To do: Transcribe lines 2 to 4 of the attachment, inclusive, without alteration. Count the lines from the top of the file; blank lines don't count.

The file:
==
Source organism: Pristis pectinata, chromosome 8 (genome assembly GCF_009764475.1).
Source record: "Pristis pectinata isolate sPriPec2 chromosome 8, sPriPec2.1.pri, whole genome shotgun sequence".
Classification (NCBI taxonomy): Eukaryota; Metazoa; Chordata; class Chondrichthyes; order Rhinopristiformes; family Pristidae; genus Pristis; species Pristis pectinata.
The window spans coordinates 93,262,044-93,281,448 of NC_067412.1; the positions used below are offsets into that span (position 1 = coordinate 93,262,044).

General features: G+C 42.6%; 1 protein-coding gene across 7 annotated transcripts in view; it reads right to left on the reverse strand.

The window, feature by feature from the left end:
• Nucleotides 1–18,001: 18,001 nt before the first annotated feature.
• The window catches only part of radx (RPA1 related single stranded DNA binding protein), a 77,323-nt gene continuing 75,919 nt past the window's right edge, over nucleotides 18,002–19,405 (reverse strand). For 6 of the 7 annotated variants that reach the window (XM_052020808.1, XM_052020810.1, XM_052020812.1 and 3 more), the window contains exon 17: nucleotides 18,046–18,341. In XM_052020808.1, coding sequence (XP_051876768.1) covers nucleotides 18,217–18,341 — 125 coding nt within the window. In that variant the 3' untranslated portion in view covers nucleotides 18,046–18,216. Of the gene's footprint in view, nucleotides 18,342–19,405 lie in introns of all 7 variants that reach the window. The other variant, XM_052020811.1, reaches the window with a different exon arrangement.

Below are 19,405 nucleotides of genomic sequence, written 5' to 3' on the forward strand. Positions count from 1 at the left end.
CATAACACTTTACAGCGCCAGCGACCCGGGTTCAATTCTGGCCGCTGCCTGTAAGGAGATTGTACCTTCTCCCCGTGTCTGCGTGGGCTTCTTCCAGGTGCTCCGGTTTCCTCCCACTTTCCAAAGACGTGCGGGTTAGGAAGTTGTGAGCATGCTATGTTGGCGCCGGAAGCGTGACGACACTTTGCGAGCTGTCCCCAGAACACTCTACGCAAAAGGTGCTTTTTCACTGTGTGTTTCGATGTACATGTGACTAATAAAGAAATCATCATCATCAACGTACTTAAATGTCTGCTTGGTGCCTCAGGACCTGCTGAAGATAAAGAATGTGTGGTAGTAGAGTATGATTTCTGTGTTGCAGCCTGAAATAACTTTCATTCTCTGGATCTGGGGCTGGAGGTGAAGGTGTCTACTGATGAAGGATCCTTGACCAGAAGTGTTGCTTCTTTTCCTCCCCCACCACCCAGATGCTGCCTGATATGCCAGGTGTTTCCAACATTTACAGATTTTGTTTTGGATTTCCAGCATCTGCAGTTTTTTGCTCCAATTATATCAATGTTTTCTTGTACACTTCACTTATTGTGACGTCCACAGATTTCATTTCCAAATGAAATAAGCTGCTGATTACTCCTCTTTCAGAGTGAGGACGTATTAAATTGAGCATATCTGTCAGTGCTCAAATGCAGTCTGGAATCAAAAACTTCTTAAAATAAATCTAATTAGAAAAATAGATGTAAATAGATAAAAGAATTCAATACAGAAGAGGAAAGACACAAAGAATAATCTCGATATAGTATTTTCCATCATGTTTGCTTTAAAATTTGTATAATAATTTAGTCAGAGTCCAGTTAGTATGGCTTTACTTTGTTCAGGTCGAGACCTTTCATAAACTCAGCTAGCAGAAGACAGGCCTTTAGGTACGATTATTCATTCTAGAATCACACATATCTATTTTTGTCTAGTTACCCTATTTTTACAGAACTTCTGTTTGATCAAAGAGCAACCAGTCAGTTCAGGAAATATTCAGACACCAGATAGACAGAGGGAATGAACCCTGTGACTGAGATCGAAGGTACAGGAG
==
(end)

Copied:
Source record: "Pristis pectinata isolate sPriPec2 chromosome 8, sPriPec2.1.pri, whole genome shotgun sequence".
Classification (NCBI taxonomy): Eukaryota; Metazoa; Chordata; class Chondrichthyes; order Rhinopristiformes; family Pristidae; genus Pristis; species Pristis pectinata.
The window spans coordinates 93,262,044-93,281,448 of NC_067412.1; the positions used below are offsets into that span (position 1 = coordinate 93,262,044).